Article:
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Independent Reviewers

Providing independent assurance

Lloyd’s requires that managing agents have effective systems and controls over each managed syndicate’s underwriting, ensuring that a representative range of risks underwritten by the syndicate is reviewed and assessed regularly by an appropriately qualified individual who is independent of the underwriter of those risks.

The role of the Independent Reviewer is to provide the managing agent’s board and management with regular (at least quarterly) reports to provide independent assurance as to the extent to which the syndicate’s strategies and pricing/underwriting policies are being applied correctly and consistently based on the review of a selection of risks written recently by the underwriters.


Download Lloyd’s guidance on independent review and peer review.

Join the list of Independent Reviewers

Lloyd’s does not make any recommendations or endorse individual reviewers as this is seen to be a Managing Agent decision based on their own specific requirements.

For anyone looking to be included on the published list, we ask that you provide a copy of your agreed Terms of Reference/contract with a Managing Agent. We also require that the Consent Form for new Independent Reviewers is filled out confirming agreement for the details to be published on the website, signed and sent to us.

List of Independent Reviewers

Lloyd’s maintains a list of individuals currently undertaking Independent Review work in the Lloyd’s market

These reviewers are then provided with the option of having their details published on The current list of Independent Reviewers working in the Lloyd's market can be found here. Please note: Lloyd’s does not appoint Independent Reviewers, nor does it market or endorse the services of any particular individuals seeking review work.

Independent Reviewer Q&A

Lloyd's regards an effective process of Independent Review of underwriting and pricing as essential and has embedded the requirement within our Underwriting Standards. Lloyd's recognises that different firms will want to shape their own solutions and this is accepted as long as the process is risk-based and demonstrably effective. Lloyd's has provided guidance notes within to illustrate what it means by an 'effective' process.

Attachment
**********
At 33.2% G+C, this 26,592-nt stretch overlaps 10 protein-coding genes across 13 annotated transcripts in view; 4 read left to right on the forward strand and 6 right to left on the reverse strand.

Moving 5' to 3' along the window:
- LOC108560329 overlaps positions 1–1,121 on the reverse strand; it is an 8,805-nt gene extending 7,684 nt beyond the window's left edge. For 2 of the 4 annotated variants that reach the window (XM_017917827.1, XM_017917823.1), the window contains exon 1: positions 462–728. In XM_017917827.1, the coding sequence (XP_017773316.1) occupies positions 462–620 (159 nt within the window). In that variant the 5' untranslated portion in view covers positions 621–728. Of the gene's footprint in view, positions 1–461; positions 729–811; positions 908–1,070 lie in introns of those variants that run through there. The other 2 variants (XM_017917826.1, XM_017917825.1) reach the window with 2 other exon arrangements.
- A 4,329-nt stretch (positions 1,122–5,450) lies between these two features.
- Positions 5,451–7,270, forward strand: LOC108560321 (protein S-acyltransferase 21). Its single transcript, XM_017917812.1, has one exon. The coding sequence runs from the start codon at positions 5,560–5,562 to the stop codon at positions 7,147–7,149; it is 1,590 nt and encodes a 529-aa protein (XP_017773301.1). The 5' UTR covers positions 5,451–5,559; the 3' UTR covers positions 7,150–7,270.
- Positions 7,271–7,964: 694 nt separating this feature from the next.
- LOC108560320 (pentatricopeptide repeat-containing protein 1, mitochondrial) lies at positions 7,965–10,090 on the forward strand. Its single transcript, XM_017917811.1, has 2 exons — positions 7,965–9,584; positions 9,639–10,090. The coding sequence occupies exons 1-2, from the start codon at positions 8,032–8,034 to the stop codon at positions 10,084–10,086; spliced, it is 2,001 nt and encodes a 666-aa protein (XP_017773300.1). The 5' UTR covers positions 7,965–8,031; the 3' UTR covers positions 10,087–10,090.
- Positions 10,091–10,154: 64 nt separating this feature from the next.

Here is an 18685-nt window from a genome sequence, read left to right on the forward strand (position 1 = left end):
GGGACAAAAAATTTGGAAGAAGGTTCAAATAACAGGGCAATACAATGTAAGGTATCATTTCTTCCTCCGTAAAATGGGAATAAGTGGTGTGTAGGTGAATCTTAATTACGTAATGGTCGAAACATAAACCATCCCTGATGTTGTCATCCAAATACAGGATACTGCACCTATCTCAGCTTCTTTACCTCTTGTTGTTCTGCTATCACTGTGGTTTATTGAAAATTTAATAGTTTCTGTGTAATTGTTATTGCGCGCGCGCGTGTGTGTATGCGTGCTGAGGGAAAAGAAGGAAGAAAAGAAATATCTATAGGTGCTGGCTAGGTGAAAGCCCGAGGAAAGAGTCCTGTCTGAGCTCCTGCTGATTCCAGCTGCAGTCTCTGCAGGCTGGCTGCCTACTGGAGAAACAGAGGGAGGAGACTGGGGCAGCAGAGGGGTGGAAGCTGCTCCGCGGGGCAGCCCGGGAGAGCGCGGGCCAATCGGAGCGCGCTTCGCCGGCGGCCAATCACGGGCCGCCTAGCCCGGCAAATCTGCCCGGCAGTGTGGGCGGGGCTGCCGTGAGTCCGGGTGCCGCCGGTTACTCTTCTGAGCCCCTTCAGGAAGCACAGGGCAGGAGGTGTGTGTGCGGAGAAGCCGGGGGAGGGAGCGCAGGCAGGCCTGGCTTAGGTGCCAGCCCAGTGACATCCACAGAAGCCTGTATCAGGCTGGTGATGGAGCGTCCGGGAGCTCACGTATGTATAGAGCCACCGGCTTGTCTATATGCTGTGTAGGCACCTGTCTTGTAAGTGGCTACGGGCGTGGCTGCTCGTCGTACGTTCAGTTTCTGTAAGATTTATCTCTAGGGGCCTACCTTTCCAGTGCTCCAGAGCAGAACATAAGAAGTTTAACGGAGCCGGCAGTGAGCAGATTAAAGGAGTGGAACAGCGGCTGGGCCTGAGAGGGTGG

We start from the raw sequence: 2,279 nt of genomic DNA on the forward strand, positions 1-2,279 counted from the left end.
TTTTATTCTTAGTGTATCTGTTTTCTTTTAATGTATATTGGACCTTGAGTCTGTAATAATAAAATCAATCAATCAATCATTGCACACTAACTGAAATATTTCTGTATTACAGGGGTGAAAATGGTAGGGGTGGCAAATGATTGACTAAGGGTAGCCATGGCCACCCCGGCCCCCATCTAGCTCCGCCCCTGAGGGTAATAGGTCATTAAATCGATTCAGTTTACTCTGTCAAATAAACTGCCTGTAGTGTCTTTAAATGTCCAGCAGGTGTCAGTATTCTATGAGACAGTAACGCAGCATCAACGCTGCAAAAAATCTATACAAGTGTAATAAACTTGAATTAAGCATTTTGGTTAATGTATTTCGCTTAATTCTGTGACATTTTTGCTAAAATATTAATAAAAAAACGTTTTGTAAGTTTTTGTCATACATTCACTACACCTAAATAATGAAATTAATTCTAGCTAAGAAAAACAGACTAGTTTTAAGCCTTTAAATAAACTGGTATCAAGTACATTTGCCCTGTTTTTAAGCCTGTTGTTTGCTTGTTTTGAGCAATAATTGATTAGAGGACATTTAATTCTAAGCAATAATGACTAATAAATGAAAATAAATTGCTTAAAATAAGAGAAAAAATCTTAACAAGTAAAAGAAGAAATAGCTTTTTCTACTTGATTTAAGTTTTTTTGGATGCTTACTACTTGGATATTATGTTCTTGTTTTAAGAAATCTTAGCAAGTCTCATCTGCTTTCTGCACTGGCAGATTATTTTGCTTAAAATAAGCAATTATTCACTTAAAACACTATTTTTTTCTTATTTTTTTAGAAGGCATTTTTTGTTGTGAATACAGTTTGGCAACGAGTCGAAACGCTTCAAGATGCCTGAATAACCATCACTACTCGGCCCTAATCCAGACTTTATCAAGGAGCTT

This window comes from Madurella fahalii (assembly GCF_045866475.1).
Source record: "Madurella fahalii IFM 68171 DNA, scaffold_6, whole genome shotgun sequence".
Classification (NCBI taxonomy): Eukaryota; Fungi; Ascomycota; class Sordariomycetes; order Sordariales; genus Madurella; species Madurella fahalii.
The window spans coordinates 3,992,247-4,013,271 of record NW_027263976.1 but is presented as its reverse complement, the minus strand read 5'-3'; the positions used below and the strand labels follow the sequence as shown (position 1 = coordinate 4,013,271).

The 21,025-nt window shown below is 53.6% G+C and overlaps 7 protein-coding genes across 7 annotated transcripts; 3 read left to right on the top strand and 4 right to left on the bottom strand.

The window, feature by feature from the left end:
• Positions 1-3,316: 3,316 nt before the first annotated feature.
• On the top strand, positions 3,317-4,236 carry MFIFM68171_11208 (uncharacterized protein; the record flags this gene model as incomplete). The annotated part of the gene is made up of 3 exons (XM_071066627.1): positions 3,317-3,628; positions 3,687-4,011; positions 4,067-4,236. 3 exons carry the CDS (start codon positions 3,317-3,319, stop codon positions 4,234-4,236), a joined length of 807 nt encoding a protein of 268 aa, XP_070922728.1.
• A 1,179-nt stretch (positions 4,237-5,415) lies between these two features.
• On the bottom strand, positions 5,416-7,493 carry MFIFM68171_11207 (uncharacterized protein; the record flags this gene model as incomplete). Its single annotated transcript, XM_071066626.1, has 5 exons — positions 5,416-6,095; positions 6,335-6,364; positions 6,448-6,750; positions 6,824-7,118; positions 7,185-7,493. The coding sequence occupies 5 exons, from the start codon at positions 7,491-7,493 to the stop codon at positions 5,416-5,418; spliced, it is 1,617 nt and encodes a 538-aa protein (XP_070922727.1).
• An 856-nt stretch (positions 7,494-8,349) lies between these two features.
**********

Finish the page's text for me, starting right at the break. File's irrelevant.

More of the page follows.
Lloyd's sees a clear distinction between Peer Review and Independent Review in terms of who does which and the focus of the two functions. Peer Review will usually be carried out within the underwriting teams and will focus on whether underwriting authorities and procedures have been followed on individual risks. Independent Review will assess pricing and underwriting of selected risks from a more strategic perspective. For example line size was within authority but was it appropriate for a risk of that quality? Are there trends emerging across the portfolio which will impact targeted performance? Benchmark pricing assumptions may need revision of the factors involved.

Lloyd's has published guidance on Terms of Reference for Independent Reviewers. This is included in the Lloyd's Guidance on Independent Review document which can be found here. These are not prescriptive nor exhaustive but cover all the points that Lloyd's considers essential for an Independent Reviewer to perform their role effectively.

No. Lloyd's is more interested in the independence of the review process being operated and its effectiveness. Lloyd's would expect that the personnel undertaking Independent Review have relevant experience and sufficient time, and are operating within a robust process. For example, a number of managing agents operate internal underwriting review teams. Lloyd's considers it essential that Independent Reviewers are sufficiently empowered to perform their role effectively and that their involvement is not simply a matter of "rubber stamping" the risks reviewed.

Lloyd's does not appoint Independent Reviewers, nor does it market the services of any particular individuals seeking review work. It is for managing agents to appoint their own Independent Reviewers, either internally or externally (consultants), and each will have their own criteria that they are looking for in Independent Reviewers. Anyone wishing to become an Independent Reviewer should consult managing agents who may be looking for people to fulfil the role.

Lloyd's makes it a condition of business plan approval that the Underwriting Standards are being met, which includes an effective process of 'Independent Review'. Where Lloyd's wants to test that presumption relevant documents will be sought (including the IR terms of reference and recent reports), and conversations will be requested which may include underwriting management, the reviewer(s) concerned and possibly independent non-executive directors from the Managing Agent's Board.

Lloyd's regards this as very important. Every managing agent's board (or assigned board committee, with NED involvement) should be seeing independent review reports which include conclusions in the context of agreed plan delivery. The board should also be given regular opportunity to speak with the Independent Reviewer(s) directly.

This is entirely a matter for negotiation between the managing agent and the Reviewer and Lloyd's cannot opine on it.

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